The 400-pound-heavier cabrio runs about a half-second slower than otherMuranos, taking 7.7 seconds to hit 60 mph and crossing the quarter-mile markin 16 seconds flat at 89.1 mph. Stomp on the brakes from 60 mph, and the 4416-pound CrossCabriolet halts in 125 feet. It may not have felt like an X-Acto knife around our figure-eight course, but its lower CG improves performance by a half second (28.0 seconds at 0.60 g average).
Almost everything behind the firewallwas revised in the name of rigidity. The two remaining doors each grew 7.9inches longer for better rear-seat access. Its B-pillar was reinforced and deleted from the window up to give it a lower profile. A dual-floor panel structure with strengthened pieces stiffens the chassis below the feet. Further bolstering comes from vertical reinforcements placed behind the rear passenger area. There is also a joint bar between the side member and thicker side sill. Cowl shake is next to nil. Close a heavy door and you'll note a solid Bavarian-like thud.
Nissan turned to Magna to construct a hydraulic soft cover. Five sections compose the piece, whose frame is made of aluminum and magnesium. Designers included a skylight above the rear glass to allow ambient light penetration. From almost any angle, the roof's natural curve doesn't look frumpy, say, in a 350Z Roadster kind of way. A chromed hockey-stick beltline accentuates the slim windows even further and finishes at the inlayed 370Z-inspired taillights.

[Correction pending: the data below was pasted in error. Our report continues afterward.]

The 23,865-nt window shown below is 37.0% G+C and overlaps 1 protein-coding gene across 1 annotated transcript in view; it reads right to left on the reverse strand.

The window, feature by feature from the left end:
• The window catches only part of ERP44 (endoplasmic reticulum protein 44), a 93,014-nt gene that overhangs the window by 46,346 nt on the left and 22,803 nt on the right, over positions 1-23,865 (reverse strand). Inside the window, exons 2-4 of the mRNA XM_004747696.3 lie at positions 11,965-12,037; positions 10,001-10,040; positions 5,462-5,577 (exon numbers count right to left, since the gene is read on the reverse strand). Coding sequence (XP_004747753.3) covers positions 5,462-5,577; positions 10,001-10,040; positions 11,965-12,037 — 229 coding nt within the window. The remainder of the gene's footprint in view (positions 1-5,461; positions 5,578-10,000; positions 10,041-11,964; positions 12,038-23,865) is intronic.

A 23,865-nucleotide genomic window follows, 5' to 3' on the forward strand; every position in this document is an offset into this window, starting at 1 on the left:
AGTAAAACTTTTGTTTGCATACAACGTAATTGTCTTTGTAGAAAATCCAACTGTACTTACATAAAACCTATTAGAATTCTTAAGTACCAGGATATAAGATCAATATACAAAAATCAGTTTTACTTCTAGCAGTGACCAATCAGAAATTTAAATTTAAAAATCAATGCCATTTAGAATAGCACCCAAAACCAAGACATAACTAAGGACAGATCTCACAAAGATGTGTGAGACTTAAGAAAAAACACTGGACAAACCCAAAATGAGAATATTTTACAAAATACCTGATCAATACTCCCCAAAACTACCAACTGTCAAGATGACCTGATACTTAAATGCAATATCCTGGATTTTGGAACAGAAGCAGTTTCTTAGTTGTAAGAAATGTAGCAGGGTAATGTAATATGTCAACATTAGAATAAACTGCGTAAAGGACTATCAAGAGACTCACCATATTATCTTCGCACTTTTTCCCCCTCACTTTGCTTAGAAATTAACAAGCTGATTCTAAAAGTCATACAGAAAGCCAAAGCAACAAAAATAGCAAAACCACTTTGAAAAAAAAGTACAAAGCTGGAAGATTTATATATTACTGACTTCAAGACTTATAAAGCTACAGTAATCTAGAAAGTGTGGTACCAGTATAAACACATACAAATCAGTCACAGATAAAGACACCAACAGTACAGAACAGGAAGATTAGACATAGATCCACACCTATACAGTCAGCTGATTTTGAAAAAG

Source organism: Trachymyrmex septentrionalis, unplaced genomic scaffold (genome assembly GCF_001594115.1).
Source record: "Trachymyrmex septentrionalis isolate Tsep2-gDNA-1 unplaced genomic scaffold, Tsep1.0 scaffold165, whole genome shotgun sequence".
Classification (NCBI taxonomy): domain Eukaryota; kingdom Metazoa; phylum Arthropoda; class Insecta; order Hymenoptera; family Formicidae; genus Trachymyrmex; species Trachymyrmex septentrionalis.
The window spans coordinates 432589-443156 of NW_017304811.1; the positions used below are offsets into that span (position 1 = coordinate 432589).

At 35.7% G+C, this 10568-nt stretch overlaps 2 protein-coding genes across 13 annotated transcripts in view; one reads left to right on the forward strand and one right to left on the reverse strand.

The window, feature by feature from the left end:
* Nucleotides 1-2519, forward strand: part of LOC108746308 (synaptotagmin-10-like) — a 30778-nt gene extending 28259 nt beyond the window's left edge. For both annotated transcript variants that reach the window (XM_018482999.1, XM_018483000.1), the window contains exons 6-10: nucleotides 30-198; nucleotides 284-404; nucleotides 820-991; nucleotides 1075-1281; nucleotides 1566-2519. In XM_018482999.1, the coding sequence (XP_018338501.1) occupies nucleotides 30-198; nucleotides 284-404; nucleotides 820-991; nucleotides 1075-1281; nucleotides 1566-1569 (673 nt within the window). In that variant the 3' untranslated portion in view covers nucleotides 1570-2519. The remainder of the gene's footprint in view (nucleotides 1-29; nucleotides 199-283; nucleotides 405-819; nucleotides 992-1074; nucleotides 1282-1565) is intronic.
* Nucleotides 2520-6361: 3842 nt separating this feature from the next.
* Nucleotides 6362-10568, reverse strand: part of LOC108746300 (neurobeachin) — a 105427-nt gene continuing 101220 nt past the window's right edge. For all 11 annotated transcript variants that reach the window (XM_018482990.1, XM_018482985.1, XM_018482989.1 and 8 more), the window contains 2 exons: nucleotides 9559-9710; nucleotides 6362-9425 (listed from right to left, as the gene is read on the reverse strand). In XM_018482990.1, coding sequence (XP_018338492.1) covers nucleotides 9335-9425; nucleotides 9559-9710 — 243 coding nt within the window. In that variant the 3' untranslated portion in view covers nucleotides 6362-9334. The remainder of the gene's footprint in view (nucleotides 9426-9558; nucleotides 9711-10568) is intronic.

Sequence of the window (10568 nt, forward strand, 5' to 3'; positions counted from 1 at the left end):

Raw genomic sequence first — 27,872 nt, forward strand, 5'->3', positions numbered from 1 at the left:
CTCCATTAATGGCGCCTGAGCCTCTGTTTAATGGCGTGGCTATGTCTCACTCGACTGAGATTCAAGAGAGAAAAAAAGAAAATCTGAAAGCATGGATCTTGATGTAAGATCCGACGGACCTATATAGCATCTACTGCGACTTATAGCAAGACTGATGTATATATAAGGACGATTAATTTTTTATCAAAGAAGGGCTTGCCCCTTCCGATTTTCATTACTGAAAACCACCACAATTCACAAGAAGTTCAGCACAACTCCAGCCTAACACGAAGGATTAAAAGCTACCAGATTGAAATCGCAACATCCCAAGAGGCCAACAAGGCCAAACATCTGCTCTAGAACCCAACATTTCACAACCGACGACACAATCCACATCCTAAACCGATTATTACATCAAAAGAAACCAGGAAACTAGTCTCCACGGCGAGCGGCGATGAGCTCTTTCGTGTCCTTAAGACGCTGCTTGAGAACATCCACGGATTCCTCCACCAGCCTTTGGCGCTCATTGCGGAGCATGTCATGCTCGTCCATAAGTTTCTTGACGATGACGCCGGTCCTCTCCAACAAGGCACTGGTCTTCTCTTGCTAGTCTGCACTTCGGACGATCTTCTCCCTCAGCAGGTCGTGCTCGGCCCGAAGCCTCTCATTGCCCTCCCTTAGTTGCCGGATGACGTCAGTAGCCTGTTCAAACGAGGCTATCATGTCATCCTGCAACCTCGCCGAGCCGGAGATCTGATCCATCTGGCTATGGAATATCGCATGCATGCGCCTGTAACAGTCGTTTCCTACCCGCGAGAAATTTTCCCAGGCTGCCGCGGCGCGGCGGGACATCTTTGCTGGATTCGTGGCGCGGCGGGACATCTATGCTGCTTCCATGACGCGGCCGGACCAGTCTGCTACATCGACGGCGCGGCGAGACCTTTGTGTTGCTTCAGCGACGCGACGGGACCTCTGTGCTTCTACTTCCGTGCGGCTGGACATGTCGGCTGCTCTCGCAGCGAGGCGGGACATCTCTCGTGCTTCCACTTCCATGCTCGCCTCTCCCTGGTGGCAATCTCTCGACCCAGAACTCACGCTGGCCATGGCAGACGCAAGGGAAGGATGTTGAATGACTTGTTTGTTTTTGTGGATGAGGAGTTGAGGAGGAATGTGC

Its refashioned trunk sports a large chrome bar atop the license plate frame and is shaped to maximize cargo room. Somehow all the bespoke design elements don't clash in a horrendous CrossCatastrophic kind of way, but then again, we wouldn't call the final result pretty.
At times, the Nissan can go completely unnoticed. Case in visual point: On L.A.'s coastal streets, a top up CrossCabriolet will barely draw stares. Come to a halt, depress the OPEN button and, 27 seconds later, people turn, point, smile, and usually give thumbs up.
Shuttling passengers feels much the same as in a loaded Murano, except with wind noise and minimal cargo space. With side glass down and top stowed, road noise is no major distraction for front occupants. Things in the back seat, however, start to get hectic at around 40 mph.